thunder of portent
I stopped reading the book “Aberration in the Heartland of the Real” when I got to the point (roughly at page 400) when the author started going into the details of psychiatry and behavioral sciences and mind control. I’d probably felt like I’d hit a wall again of having been “battered and shattered” (the phrase I woke up with in my mind while the rest of the world was beginning to read about Wikileaks Vault #7)(see Fat In The Fire).
It was probably that sense of being personally and psychologically overwhelmed with the depravities to which the human can succumb, which our government can inflict, about which much of our populace can be ignorant or at least apathetic.
I’d been at that same place of feeling battered and shattered before; it’s starting to get annoyingly repetitive.
It started perhaps with the act of getting hauled off by a woman much larger than me who grabbed me by the ear and yanked me to the location and position she wanted me in, whether to see the error of my acts and my failures or to position me for finishing the job of more completely weeding her flowerbed or cleaning her floor, or bringing to the site of whatever next chore she’d picked out for me.
It continued with the act of watching grown-ups discuss amongst themselves, out of earshot of any of their adolescent charges, on that fateful extended weekend in Dallas.
It happened again when Bobby was shot, although at least then there was open weeping. I was in college at the time, and people were less reserved, less uptight, more hopeful of finding a way out of a war that was largely destructive, even of those who never got close to it. How many of us grew up wondering which family would next have to be told of the death of their son? Almost to a person, none of us knew the horrors of what was being done to another people, at least until we were told by citizen leaders who then had to pay a very severe price for speaking of it. In the end, you learn of those in the distance and those in the family who are left to rot to death because of the use of a sprayed poison.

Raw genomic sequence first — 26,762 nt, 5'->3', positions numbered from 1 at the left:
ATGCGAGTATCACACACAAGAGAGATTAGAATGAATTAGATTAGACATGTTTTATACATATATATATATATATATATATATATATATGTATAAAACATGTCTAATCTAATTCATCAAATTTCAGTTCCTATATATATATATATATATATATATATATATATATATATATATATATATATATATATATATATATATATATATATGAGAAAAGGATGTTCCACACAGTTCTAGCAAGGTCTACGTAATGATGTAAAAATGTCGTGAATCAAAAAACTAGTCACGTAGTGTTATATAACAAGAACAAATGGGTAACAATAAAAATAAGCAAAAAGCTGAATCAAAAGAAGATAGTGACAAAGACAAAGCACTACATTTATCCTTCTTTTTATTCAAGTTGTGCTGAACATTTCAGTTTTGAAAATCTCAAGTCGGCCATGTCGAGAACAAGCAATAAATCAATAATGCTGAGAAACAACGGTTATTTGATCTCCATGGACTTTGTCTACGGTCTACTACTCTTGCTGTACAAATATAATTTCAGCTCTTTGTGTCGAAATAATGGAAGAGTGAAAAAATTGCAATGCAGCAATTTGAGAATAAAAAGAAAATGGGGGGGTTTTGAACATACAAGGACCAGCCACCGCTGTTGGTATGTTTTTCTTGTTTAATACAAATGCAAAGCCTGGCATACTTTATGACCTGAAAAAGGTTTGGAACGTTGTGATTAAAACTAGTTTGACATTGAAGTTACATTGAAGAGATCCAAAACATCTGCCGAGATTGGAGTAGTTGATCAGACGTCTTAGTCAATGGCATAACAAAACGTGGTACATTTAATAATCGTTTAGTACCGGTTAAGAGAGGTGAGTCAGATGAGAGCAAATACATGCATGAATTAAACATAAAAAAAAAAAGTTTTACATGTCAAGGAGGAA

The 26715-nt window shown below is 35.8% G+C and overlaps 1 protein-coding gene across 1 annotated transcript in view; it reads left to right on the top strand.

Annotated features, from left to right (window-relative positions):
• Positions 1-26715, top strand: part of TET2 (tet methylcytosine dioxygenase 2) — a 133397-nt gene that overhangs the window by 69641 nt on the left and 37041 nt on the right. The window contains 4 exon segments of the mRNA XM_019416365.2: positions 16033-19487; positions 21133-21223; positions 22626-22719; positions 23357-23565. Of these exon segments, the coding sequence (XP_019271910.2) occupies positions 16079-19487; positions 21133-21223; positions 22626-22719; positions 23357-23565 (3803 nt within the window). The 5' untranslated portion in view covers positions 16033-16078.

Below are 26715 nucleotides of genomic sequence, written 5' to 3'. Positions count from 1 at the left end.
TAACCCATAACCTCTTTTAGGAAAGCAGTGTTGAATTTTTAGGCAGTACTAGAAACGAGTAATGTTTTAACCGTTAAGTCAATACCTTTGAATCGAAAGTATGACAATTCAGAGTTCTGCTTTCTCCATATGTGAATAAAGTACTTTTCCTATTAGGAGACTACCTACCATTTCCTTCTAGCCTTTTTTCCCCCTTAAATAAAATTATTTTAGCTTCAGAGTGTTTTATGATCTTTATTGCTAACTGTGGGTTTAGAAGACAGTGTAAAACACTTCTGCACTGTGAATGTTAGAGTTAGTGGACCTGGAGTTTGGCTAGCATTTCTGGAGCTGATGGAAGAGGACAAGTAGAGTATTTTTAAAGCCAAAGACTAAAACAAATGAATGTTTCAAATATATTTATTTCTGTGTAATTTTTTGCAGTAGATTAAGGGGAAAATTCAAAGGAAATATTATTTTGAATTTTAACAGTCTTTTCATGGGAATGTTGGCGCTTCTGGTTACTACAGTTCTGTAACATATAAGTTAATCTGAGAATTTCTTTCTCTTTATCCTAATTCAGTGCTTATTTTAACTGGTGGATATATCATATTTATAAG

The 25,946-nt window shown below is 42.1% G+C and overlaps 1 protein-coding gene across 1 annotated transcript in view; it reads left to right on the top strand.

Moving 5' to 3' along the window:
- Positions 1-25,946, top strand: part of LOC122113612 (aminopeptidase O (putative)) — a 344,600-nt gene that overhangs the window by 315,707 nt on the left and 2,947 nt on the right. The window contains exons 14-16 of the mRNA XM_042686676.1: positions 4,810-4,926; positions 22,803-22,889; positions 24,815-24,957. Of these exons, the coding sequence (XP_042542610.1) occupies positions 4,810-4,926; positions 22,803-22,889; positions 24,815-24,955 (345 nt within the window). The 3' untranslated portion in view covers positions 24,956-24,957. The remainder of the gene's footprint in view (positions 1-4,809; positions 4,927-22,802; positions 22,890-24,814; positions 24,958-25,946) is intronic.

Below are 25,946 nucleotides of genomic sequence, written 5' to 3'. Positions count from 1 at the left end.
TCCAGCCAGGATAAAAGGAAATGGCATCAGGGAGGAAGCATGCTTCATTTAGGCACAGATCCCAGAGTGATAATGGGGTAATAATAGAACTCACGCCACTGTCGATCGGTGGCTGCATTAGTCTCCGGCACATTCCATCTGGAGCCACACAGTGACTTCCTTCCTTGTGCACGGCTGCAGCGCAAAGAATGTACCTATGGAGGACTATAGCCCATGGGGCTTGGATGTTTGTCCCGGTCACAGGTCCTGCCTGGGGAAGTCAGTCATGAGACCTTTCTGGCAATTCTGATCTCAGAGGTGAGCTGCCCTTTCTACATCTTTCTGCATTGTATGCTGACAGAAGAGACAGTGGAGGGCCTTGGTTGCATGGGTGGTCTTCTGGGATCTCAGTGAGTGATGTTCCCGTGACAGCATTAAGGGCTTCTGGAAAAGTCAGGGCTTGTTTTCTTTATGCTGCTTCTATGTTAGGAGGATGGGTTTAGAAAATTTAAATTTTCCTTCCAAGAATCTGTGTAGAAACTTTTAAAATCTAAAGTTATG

Decades later, I was again shattered and battered with the knowledge that 3,000 souls can be killed in an single act on a morning, televised for the entire world to see, without anyone giving much thought to investigation or prosecution (except those few who signed their name to a petition or exercised the temerity of speaking up on an Internet discussion board).
It showed up again when I revisited that narrative about the bulldozer assault during the Gulf War, no longer cleansed and polished for heroic salutation but later opened for examination in all its brutality.
My feelings of being battered and shattered are, I suppose, a mild civilian form of PTSD. I’ve never been in combat. I’d probably have been the fellow who the general would have had to slap, or perhaps the one who ran AWOL, shrieking. Or perhaps the one who turned to embrace the violence and continue it. I had my moments in ROTC training when I was confronted with milder forms of violent reality, but that was mere pretense; I never saw any blood shed on purpose or by accident. But I had felt enough inside to know I couldn’t go down that path, and I didn’t.
Some would say I was a pussy, a coward.
I have a different perspective.
When one thinks for a bit about the divisions and crises that face the nation today, that pregnant moment of the unknown that hangs inside the clouds of a dark storm building up slowly off in the distance, the sense of impending trouble, a vague echo of my own personal run-up to the election of 2000, the high RPM 3rd gear “blinking red” prodrome before 9/11 which eventually got tamped down and packed down by my own personal medical events wrapped around interpersonal stressors, it raises the possible specter of haunting and repetitive visititations.
I’m no fan of Trump but the Clinton/Obama machinations are enough to make one sick. The Wikileaks revelations are the rumbles of thunder of portent.